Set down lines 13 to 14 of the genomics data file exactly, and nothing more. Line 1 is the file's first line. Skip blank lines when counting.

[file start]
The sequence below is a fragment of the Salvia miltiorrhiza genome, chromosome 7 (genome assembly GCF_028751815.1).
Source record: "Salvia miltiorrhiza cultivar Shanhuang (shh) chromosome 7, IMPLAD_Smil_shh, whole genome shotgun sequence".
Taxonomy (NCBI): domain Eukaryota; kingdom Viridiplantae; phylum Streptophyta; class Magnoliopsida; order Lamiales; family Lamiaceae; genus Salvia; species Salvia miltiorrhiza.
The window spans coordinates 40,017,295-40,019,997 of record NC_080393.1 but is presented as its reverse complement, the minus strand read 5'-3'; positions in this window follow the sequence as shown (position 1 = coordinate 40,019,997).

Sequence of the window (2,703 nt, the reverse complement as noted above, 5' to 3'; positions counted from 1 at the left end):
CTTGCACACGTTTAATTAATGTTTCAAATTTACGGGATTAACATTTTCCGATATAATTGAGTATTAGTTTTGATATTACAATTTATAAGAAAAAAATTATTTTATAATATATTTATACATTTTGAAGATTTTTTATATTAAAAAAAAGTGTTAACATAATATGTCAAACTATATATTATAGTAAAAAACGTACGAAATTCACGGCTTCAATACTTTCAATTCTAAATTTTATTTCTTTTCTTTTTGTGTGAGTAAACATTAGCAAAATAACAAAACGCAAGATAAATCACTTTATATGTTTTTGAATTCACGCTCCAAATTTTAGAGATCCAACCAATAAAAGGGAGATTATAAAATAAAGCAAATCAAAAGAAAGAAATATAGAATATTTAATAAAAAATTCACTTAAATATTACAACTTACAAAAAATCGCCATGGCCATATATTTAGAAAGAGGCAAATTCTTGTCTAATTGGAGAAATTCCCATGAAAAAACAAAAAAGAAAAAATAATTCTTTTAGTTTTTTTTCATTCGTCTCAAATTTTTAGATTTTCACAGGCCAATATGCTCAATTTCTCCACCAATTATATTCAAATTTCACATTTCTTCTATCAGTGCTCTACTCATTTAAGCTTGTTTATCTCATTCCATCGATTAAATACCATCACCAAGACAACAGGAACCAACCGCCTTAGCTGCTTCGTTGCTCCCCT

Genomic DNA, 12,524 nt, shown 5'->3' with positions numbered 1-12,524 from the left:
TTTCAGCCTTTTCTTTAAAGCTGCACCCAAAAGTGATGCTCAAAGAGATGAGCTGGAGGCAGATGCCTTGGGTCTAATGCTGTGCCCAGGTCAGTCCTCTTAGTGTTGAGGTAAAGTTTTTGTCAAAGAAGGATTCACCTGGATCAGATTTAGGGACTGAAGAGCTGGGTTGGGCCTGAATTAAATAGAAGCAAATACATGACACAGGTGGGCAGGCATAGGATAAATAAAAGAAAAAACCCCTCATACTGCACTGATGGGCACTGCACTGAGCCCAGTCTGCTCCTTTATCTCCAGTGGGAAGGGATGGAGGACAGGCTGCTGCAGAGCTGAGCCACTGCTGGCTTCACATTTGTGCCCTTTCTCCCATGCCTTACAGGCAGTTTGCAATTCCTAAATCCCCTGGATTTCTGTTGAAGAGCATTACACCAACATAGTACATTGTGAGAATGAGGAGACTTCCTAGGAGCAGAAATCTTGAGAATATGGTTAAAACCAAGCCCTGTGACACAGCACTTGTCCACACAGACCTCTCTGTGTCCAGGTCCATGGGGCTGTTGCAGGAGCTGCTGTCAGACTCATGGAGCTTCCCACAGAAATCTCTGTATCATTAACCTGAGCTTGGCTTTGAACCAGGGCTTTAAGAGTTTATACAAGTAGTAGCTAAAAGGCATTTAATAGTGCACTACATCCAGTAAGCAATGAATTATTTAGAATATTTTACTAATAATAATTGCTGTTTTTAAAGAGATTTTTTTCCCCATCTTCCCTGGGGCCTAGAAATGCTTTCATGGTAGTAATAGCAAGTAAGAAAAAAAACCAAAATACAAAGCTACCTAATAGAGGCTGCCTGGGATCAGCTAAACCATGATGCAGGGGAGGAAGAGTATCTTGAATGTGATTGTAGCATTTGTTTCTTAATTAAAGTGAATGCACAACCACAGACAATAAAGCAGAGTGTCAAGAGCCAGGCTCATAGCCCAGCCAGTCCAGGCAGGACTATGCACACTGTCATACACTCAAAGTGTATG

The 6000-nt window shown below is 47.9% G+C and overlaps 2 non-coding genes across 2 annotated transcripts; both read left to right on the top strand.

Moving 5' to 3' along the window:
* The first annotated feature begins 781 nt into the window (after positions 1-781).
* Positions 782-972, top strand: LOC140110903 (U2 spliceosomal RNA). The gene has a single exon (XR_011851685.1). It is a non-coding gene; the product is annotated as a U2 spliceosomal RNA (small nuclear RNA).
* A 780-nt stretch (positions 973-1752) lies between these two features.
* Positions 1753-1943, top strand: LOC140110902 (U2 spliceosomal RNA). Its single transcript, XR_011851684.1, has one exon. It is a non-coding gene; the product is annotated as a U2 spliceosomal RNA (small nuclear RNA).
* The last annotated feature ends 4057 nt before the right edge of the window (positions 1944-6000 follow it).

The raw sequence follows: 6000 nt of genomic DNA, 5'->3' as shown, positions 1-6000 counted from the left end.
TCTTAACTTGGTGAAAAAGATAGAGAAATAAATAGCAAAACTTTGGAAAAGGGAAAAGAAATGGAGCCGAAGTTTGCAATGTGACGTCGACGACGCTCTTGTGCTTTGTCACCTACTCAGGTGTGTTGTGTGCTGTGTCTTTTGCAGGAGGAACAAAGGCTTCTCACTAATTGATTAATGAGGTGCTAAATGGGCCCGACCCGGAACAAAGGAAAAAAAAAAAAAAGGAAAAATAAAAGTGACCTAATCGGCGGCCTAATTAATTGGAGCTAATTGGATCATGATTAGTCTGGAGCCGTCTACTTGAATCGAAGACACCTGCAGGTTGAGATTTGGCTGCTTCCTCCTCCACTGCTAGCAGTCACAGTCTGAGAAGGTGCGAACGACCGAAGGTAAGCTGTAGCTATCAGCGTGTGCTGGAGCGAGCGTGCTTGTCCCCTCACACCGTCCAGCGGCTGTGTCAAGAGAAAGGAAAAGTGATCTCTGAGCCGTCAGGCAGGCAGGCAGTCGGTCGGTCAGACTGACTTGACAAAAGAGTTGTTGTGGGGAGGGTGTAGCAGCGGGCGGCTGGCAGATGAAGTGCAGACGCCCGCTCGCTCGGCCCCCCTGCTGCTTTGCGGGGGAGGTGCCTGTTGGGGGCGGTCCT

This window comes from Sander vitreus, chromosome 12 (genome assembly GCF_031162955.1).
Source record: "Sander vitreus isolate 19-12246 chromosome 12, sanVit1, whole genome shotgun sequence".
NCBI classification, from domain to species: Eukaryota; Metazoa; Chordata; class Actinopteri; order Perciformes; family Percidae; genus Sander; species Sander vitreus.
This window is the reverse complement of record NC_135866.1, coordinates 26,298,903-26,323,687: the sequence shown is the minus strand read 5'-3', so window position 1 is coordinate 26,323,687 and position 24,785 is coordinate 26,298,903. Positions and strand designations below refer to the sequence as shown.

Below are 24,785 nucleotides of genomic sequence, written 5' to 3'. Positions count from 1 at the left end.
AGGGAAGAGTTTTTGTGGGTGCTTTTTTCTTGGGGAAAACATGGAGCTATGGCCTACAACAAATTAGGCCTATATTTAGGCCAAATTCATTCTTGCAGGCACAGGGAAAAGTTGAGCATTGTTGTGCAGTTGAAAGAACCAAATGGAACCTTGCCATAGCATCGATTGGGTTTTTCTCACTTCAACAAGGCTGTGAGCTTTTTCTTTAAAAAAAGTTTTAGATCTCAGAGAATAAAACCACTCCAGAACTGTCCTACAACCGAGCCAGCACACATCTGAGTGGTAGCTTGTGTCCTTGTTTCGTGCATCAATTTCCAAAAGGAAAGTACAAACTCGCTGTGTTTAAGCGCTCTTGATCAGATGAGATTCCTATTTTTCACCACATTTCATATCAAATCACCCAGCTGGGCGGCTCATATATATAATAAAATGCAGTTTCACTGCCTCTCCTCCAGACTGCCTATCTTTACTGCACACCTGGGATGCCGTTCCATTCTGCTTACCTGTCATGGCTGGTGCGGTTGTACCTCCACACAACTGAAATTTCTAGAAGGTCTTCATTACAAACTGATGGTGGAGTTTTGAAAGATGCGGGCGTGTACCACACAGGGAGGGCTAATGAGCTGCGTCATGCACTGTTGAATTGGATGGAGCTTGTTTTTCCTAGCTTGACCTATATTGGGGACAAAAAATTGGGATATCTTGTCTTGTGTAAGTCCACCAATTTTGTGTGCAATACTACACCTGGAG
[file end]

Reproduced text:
* A 780-nt stretch (positions 973-1752) lies between these two features.
* Positions 1753-1943, top strand: LOC140110902 (U2 spliceosomal RNA). Its single transcript, XR_011851684.1, has one exon. It is a non-coding gene; the product is annotated as a U2 spliceosomal RNA (small nuclear RNA).